DISAPPOINTED campaigners admitted last night they have reached the “end of the road” in their legal bid to stop controversial plans to add fluoride to Hampshire’s tap water.
A High Court judge rejected a final appeal against the decision not to allow a judicial review of claims health bosses failed to properly assess key arguments against the proposals before giving them their unanimous backing.
Now South Central Strategic Health Authority (SHA) finally has the all-clear to move ahead with the scheme, which will affect nearly 200,000 people living and working in parts of Southampton, Eastleigh, Totton, Netley and Rownhams.
The authority last night said the chemical could be added to the water supplies within “several” months.
It is more than two years since the SHA’s 12-strong board voted to approve the scheme, despite overwhelming opposition from residents during a public consultation.
The plans had to be put on hold until after an earlier court ruling in favour of the SHA in February.
It faces a race against time to ensure the scheme is up and running, with the Government planning to axe all strategic health authorities by next spring as part of its sweeping reforms of the NHS.
Powers over the fluoridation scheme will then fall to Southampton City and Hampshire County councils, although the Department for Health says it is not yet known what process they would have to go through to reverse the decision.
The legal challenge brought by Southampton mum-of-three Gerri Milner suffered its final defeat in a short hearing at London’s Royal Courts of Justice yesterday.
She was appealing after the High Court had thrown out her bid for a judicial review into the fluoride decision in February.
Ms Milner’s lawyers tried to argue that key points raised during the consultation by the county council and campaign group Hampshire Against Fluoridation (HAF) were not properly analysed.
They included claims that children’s dental health in Southampton – a major reason for the scheme being proposed in the first place – was not as bad as health bosses had suggested, and that there would be a significant environmental impact of adding fluoride to water supplies.
It was also argued that the benefits of fluoride had been wildly overstated and the costs dramatically underestimated, meaning the true cost of saving each decayed tooth could be 1,000 times higher than the SHA stated in its consultation literature.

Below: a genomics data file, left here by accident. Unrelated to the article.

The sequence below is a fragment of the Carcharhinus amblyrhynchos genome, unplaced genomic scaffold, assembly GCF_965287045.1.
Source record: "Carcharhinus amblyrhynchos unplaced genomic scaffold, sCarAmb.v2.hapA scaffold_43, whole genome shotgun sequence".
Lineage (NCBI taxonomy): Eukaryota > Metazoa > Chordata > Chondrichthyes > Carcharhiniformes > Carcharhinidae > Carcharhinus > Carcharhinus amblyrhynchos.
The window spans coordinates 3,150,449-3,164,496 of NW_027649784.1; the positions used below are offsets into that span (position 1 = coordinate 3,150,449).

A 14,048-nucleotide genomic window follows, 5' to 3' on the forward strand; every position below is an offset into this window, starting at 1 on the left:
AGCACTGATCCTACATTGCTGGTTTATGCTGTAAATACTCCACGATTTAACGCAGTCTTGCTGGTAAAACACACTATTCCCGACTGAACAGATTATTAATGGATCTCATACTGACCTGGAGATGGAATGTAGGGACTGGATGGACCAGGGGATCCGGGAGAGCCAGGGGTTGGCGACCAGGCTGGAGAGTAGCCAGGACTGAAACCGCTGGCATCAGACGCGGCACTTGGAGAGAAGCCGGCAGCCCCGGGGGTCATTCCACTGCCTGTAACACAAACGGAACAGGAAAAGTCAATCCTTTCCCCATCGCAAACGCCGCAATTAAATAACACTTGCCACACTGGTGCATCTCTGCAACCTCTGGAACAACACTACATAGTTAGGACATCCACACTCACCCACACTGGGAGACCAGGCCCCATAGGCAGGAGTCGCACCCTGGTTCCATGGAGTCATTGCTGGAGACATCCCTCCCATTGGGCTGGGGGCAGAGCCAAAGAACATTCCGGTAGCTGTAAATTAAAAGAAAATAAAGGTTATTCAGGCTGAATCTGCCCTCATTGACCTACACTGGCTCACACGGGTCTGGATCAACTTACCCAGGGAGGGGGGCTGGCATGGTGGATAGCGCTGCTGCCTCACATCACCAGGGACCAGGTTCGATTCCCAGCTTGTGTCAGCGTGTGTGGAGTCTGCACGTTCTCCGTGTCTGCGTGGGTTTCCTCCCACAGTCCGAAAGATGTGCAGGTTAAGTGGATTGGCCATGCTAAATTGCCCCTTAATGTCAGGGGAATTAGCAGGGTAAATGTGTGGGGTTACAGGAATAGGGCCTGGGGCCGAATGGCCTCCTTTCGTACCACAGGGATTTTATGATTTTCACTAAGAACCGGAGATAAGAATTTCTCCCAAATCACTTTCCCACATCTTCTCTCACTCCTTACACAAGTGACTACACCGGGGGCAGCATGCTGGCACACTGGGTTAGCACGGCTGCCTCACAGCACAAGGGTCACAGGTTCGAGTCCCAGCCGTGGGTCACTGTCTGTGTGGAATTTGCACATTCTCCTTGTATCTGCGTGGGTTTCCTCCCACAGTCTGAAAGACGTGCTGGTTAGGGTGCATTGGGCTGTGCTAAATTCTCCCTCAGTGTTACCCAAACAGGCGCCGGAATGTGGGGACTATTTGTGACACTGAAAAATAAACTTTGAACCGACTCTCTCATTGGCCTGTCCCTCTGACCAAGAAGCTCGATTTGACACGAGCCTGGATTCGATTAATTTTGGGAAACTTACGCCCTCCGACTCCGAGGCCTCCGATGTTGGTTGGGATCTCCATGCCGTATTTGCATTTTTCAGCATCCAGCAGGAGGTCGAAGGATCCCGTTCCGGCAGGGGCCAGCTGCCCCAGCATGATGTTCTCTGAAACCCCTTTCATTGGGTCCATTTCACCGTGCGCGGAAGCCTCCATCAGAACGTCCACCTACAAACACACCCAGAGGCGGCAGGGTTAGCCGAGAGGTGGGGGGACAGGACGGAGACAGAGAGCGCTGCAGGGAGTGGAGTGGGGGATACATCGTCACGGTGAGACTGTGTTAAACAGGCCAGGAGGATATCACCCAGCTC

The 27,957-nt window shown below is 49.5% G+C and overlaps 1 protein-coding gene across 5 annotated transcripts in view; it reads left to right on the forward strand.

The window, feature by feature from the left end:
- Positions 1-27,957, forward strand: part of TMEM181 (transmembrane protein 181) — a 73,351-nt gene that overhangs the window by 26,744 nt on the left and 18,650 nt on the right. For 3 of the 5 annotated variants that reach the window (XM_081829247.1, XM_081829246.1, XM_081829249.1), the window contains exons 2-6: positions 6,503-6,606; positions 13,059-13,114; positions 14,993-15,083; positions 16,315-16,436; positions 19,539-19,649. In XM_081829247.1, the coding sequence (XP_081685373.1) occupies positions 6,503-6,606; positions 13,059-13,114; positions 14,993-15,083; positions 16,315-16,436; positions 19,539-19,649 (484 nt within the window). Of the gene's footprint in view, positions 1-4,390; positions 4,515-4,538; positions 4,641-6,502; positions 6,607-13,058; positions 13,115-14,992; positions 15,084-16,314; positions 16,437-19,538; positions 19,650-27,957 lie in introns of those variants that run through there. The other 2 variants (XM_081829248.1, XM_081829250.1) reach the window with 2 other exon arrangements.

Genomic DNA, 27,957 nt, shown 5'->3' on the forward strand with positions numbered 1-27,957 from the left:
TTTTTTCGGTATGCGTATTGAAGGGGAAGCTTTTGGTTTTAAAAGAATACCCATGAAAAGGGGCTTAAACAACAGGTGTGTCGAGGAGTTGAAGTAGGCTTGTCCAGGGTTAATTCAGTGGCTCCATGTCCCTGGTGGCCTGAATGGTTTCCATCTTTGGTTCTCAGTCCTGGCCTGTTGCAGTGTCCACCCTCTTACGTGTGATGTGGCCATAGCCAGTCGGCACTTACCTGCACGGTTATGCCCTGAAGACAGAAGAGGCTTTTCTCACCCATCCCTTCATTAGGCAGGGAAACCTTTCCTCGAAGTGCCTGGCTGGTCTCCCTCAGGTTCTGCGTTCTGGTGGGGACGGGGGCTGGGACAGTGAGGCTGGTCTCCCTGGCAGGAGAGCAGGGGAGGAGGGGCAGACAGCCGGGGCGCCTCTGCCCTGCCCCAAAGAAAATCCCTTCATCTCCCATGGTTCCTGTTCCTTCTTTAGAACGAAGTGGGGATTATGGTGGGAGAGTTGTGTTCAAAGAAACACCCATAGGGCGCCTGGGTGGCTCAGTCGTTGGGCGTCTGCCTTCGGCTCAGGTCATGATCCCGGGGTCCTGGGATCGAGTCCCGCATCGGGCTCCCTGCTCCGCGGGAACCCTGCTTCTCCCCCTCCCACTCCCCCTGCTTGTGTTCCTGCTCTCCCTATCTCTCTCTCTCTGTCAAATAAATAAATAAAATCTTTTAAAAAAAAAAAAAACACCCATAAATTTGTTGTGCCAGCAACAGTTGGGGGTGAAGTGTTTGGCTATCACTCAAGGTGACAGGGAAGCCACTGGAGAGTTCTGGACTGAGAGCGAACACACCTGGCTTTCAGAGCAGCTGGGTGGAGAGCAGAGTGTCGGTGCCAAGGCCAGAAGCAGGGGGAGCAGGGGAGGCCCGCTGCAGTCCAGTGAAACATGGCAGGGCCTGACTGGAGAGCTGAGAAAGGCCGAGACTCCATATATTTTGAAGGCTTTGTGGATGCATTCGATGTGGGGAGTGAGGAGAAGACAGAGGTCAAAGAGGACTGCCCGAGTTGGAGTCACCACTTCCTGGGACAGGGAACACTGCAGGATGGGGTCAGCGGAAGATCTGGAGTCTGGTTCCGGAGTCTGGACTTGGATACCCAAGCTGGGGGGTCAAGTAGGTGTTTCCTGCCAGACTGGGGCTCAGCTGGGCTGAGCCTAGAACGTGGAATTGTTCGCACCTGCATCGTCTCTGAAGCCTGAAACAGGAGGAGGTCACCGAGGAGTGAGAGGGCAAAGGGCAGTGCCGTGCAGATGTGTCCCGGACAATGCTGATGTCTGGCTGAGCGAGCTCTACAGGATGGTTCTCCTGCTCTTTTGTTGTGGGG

Although the SHA board had to assess the “cogency” of responses to the consultation – assessing whether they are good points based on sound scientific evidence – they were not included in presentations given to members.
David Wolfe, representing Ms Milner, said: “These arguments did not even, as it seems, get to the board, let alone was there a model that allowed them to evaluate them.
“They cannot in any way be dismissed as trivial points – they go to the heart of the case.
They were not dealt with.”
The SHA argued the original documents from both the council and HAF were on a table for board members to read before the vote was made, and several had given evidence to insist they had seen them.
Judge Sir Henry Brooke is the fourth judge to reject the application for a judicial review.
He said he believed the authority had gone far enough in assessing submissions, because the sheer weight of responses made it impossible for it to conduct detailed evaluation of every single argument.
He said: “It was engaged in a colossal consultation process. It did a significantly prescriptive job in analysing responses and in obtaining scientific evidence on thesematters. In my judgement it would not be appropriate to grant permission for a judicial review.”
Speaking afterwards, Ms Milner’s solicitor Sean Humber said he and his client were “disappointed” with the ruling.
He said: “Our fundamental point was that to assess the cogency there were some really very important issues that we were raising. We still don’t believe that they were considered.
“The judge seems to be taking a more relaxed attitude than we consider appropriate in relation to the extent to which they need to assess these major issues. But we’ve probably reached the end of the road on legal arguments now.
There’s nothing more to do.”
A spokesman for the SHA said last night the authority was “pleased” the legal process was finished.
He said: “Throughout this time the SHA board has remained satisfied that water fluoridation at one part per million is a safe and effective way to tackle tooth decay in the Southampton area, and that the health benefits outweighed all other arguments against water fluoridation, including the level of support and opposition.”
He added that it would likely be “several months” before the fluoridation process could begin.
What happens now?
SOUTH Central Strategic Health Authority is now working on getting the infrastructure in place to allow fluoride to be added to Hampshire water supplies.
The authority is in talks with Southern Water to decide what machinery needs to be built and the details of how the chemical will be put into tap water.
But it last night admitted it will be “several months” before the scheme is up and running.
Although the SHA approved fluoridation in February 2009, it was put on hold just four months later because of the legal challenge. Before it was postponed, the authority had said it hoped to have the process completed by the end of 2010.
That means it is now racing to beat a new deadline of next spring, when the Government has said it wants to axe all strategic health authorities.
A spokesman said a reassessment of the capital cost of the scheme, previously estimated at almost £500,000, is also now under way.
At the time of going to press, the SHA had not answered questions on how the programme could be affected if that evaluation reveals a large rise in costs, or whether the Department for Health is still providing designated funding for the capital expenditure.